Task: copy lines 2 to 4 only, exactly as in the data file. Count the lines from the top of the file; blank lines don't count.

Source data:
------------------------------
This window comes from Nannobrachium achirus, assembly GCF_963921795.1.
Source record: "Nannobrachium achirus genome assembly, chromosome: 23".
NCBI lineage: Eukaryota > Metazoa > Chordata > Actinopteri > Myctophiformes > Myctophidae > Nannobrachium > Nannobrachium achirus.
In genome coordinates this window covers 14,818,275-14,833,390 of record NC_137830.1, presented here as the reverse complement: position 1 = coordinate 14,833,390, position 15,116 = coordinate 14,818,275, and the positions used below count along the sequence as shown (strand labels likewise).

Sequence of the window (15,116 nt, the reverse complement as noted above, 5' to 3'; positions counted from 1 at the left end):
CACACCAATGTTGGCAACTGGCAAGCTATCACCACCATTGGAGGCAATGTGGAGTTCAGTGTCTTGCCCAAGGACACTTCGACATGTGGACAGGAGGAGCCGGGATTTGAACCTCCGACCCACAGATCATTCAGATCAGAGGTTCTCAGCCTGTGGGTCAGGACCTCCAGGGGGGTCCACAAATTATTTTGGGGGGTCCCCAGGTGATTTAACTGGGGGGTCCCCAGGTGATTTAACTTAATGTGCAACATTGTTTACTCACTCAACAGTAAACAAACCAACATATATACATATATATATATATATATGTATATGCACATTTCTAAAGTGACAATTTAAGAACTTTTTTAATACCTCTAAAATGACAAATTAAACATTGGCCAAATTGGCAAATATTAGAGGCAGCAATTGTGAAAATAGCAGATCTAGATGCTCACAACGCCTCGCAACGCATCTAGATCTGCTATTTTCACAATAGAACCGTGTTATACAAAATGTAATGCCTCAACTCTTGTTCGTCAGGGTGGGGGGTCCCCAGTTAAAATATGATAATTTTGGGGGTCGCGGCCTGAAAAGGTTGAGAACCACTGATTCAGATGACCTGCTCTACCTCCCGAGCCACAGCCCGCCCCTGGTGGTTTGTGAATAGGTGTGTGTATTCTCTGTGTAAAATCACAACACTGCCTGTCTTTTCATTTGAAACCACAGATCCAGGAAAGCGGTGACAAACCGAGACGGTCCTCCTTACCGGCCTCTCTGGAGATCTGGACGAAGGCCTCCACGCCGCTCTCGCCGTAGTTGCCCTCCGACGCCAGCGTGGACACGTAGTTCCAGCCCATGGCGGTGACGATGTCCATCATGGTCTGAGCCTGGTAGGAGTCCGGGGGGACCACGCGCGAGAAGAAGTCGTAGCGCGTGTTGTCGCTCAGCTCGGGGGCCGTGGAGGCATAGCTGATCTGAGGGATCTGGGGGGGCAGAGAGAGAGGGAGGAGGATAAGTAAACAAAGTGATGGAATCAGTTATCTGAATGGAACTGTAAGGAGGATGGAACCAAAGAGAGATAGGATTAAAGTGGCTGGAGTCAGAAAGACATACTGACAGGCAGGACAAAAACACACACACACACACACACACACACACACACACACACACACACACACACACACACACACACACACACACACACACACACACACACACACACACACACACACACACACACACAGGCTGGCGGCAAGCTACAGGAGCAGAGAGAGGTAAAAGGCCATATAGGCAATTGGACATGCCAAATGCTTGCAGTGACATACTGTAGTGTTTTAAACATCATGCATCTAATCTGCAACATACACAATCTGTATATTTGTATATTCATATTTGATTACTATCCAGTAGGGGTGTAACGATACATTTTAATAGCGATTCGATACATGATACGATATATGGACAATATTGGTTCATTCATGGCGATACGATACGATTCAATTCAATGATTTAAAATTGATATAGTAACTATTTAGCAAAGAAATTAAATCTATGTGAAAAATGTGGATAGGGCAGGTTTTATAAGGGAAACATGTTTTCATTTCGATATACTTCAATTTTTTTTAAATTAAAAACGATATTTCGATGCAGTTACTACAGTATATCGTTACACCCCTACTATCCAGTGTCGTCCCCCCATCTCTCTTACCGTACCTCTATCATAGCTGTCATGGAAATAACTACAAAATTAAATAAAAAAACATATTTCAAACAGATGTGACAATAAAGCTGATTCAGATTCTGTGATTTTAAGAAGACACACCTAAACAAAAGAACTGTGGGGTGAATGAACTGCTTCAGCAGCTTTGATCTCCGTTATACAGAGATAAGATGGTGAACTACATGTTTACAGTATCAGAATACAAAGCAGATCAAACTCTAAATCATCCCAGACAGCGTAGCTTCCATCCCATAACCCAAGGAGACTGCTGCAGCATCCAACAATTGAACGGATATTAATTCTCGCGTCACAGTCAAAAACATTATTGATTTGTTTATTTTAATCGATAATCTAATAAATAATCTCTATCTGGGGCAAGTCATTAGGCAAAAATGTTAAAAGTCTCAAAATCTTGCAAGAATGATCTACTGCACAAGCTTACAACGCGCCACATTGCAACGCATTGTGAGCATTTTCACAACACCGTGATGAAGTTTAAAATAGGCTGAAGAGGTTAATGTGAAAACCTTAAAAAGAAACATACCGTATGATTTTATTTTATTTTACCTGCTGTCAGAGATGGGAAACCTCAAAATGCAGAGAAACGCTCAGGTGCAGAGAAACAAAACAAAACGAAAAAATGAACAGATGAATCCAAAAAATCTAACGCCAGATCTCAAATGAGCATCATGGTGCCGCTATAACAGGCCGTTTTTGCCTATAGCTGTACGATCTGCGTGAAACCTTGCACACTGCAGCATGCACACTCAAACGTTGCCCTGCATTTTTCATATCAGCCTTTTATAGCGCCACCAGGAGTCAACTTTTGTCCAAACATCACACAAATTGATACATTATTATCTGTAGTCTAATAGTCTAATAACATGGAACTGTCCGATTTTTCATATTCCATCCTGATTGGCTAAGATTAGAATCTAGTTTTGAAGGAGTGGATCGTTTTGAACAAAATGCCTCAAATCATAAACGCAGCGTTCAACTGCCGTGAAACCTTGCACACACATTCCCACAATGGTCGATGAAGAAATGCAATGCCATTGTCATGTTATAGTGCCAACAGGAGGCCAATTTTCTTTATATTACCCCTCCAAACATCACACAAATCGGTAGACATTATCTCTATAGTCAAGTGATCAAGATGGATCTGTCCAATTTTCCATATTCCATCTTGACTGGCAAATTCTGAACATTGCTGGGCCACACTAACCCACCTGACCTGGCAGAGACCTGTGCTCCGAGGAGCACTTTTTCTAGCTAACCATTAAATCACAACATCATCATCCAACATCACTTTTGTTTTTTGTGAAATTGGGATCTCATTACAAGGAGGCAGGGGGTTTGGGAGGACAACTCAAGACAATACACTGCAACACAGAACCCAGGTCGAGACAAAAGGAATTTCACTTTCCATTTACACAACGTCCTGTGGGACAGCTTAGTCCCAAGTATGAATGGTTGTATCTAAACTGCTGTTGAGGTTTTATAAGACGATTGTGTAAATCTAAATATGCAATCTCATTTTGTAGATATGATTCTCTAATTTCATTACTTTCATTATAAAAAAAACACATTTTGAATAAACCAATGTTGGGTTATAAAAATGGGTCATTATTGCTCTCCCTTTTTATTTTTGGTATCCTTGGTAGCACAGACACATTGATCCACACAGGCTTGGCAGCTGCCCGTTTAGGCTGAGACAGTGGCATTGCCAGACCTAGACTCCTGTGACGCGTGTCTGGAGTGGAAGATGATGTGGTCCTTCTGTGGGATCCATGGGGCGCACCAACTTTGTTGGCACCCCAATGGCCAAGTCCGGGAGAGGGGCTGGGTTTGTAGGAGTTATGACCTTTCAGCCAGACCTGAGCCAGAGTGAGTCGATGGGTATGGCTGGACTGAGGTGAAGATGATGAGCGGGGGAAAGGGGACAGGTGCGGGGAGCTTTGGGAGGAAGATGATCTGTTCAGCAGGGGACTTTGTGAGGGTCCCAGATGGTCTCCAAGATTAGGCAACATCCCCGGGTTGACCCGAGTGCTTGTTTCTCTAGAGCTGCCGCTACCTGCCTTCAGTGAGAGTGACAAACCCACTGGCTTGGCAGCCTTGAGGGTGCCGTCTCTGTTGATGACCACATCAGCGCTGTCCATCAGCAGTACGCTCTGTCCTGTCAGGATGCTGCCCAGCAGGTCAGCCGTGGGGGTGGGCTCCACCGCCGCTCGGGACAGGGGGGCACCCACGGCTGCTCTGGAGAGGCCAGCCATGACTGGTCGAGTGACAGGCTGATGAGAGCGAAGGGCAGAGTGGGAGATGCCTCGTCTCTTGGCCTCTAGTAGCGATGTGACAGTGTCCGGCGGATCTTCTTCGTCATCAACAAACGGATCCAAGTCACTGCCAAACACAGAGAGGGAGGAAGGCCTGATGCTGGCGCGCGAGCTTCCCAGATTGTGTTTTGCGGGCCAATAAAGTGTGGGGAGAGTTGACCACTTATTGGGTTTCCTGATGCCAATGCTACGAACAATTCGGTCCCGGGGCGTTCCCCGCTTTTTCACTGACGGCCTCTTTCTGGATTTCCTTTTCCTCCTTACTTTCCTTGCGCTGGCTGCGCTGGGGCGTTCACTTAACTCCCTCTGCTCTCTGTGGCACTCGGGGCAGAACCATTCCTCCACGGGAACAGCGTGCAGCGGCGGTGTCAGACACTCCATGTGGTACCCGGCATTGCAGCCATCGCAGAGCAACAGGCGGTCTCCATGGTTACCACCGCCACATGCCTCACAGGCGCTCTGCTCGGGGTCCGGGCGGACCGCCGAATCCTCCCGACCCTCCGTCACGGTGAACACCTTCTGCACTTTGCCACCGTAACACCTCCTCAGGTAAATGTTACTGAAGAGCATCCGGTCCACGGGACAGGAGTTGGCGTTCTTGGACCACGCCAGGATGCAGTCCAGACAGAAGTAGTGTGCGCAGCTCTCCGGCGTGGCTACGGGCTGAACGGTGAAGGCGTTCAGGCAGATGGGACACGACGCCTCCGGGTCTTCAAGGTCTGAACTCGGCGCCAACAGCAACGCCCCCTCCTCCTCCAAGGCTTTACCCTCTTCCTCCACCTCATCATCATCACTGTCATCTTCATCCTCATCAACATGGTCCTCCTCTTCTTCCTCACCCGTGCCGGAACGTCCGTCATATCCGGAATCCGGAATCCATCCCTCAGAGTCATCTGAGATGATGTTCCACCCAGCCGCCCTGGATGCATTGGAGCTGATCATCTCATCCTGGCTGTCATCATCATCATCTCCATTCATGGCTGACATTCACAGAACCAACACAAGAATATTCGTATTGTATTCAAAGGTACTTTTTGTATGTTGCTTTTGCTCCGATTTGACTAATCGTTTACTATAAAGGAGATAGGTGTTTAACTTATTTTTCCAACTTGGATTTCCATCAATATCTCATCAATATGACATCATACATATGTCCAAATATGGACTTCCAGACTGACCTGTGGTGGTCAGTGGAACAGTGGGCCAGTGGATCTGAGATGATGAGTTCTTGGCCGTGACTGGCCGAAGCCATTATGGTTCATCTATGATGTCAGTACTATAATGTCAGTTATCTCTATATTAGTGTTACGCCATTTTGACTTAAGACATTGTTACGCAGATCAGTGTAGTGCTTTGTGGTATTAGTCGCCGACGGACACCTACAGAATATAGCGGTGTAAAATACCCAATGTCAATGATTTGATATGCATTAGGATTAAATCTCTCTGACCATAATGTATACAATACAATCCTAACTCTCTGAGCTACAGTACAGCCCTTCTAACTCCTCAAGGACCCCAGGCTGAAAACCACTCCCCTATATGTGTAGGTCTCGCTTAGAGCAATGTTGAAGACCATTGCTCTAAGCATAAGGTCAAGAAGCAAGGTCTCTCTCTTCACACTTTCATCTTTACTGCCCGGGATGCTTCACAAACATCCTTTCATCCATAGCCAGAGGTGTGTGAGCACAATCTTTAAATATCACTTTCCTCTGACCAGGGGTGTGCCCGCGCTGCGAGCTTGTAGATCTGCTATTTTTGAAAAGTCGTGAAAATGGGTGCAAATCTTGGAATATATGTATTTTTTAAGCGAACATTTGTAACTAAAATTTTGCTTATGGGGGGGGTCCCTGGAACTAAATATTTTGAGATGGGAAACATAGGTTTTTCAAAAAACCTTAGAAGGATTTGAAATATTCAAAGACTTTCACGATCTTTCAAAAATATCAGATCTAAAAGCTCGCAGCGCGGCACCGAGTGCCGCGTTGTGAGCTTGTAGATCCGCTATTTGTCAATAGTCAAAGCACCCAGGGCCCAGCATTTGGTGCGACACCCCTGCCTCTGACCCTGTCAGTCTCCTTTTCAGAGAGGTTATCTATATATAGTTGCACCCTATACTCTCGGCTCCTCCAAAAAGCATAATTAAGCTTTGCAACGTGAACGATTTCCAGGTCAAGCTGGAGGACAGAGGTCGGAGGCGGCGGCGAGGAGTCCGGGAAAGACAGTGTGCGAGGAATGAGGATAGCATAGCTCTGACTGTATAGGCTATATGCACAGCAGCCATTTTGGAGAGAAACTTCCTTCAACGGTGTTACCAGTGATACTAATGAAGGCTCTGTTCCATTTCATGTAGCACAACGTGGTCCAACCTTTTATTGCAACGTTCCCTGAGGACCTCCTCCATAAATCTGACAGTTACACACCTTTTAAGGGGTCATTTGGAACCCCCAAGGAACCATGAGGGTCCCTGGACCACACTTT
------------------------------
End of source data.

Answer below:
Source record: "Nannobrachium achirus genome assembly, chromosome: 23".
NCBI lineage: Eukaryota > Metazoa > Chordata > Actinopteri > Myctophiformes > Myctophidae > Nannobrachium > Nannobrachium achirus.
In genome coordinates this window covers 14,818,275-14,833,390 of record NC_137830.1, presented here as the reverse complement: position 1 = coordinate 14,833,390, position 15,116 = coordinate 14,818,275, and the positions used below count along the sequence as shown (strand labels likewise).